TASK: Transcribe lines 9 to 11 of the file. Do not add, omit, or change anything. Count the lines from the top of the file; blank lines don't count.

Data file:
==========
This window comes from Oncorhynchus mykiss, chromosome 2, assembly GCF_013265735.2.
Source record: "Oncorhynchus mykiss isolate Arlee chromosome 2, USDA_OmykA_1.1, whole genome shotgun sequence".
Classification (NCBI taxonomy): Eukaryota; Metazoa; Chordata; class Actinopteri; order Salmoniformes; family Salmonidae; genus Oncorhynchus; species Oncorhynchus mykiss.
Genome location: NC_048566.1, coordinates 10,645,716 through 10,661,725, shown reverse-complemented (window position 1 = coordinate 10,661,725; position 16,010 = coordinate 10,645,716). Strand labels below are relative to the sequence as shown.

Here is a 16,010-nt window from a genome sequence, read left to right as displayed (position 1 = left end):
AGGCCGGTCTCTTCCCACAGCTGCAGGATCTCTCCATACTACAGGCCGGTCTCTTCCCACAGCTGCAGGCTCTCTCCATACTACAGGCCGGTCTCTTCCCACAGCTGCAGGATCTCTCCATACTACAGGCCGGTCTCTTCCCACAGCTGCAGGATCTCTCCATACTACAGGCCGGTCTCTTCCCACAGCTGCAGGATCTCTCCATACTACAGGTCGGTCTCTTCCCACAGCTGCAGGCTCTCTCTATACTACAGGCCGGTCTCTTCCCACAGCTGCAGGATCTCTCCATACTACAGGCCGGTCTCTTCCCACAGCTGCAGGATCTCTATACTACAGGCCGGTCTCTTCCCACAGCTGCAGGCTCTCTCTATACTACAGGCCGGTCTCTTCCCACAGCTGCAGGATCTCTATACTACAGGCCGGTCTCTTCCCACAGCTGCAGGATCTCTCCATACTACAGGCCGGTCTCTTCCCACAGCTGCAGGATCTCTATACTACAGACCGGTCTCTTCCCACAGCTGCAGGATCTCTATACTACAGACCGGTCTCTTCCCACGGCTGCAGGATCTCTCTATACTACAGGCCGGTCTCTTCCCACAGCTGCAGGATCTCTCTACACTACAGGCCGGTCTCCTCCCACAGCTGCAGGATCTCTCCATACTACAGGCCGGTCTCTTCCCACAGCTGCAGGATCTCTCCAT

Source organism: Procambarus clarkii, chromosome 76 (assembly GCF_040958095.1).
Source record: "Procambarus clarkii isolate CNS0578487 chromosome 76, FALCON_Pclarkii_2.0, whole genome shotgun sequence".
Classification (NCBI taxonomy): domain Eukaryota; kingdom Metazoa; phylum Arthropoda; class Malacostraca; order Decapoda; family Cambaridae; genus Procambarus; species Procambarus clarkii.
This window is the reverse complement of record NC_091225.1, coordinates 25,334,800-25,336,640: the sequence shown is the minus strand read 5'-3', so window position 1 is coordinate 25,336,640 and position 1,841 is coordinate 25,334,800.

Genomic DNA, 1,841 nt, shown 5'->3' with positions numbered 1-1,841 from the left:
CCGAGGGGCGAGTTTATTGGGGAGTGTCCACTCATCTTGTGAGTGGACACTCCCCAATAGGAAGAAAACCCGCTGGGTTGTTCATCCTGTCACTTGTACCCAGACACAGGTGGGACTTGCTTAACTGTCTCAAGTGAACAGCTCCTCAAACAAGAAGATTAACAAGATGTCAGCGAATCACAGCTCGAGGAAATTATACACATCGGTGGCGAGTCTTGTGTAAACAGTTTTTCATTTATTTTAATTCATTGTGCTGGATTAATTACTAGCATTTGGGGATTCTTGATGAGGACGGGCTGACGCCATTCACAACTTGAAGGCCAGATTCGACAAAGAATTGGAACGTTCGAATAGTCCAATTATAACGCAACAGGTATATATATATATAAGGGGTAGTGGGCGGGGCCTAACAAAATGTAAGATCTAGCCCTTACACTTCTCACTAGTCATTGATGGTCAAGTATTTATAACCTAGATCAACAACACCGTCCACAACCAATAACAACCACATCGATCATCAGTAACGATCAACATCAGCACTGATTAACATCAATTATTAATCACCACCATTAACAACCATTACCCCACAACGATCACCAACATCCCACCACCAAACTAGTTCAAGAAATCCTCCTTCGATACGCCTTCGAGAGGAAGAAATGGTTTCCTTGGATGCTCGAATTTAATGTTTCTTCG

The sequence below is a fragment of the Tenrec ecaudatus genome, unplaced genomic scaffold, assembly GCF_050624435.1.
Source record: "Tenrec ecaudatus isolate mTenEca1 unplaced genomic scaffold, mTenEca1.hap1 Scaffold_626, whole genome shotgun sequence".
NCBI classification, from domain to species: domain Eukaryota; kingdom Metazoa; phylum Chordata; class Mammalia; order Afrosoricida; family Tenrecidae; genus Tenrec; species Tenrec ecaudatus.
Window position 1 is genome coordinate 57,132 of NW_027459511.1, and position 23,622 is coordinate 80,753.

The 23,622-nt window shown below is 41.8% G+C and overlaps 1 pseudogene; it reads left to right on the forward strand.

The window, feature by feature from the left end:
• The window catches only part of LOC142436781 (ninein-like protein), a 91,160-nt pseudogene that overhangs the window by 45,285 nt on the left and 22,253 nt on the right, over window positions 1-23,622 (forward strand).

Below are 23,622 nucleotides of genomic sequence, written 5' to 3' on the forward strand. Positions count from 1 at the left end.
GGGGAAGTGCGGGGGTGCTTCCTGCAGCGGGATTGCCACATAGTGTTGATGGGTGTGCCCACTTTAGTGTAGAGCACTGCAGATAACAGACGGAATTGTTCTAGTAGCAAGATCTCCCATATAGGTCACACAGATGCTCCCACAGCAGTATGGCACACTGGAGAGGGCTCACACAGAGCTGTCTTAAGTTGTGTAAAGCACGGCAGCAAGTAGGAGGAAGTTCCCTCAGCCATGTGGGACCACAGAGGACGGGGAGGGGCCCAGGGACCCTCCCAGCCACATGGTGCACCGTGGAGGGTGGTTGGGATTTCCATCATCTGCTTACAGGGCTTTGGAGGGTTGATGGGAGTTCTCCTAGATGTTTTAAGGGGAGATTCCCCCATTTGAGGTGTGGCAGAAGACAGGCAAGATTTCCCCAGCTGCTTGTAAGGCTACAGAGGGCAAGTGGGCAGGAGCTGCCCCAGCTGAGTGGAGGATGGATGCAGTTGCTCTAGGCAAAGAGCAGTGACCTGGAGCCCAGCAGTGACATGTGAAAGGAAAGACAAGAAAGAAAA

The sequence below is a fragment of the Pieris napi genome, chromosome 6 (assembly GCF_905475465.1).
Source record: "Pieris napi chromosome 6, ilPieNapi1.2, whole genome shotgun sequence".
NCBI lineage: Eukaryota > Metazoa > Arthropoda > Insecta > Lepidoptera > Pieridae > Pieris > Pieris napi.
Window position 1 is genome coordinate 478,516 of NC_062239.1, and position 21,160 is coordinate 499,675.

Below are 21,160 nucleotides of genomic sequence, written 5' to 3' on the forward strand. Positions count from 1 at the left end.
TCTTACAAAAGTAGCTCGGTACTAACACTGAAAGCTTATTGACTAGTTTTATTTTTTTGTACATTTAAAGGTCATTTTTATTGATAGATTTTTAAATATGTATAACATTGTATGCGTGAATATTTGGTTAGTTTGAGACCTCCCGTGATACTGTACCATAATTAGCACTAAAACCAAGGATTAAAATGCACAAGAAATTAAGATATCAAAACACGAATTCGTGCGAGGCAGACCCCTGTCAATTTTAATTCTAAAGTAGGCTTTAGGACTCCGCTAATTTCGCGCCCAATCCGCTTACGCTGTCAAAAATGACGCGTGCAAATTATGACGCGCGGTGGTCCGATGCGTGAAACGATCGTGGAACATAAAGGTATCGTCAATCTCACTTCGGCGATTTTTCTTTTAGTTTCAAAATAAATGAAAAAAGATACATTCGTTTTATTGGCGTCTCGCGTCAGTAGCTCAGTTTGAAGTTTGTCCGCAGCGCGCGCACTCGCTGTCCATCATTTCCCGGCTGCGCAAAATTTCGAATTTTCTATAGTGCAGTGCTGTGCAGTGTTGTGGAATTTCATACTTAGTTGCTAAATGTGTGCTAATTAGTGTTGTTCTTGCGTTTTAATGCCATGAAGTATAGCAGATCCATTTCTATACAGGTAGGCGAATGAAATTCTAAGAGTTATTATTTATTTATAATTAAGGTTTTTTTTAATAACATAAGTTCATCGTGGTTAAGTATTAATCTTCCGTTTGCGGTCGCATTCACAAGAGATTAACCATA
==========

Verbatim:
Classification (NCBI taxonomy): domain Eukaryota; kingdom Metazoa; phylum Arthropoda; class Malacostraca; order Decapoda; family Cambaridae; genus Procambarus; species Procambarus clarkii.
This window is the reverse complement of record NC_091225.1, coordinates 25,334,800-25,336,640: the sequence shown is the minus strand read 5'-3', so window position 1 is coordinate 25,336,640 and position 1,841 is coordinate 25,334,800.

Genomic DNA, 1,841 nt, shown 5'->3' with positions numbered 1-1,841 from the left: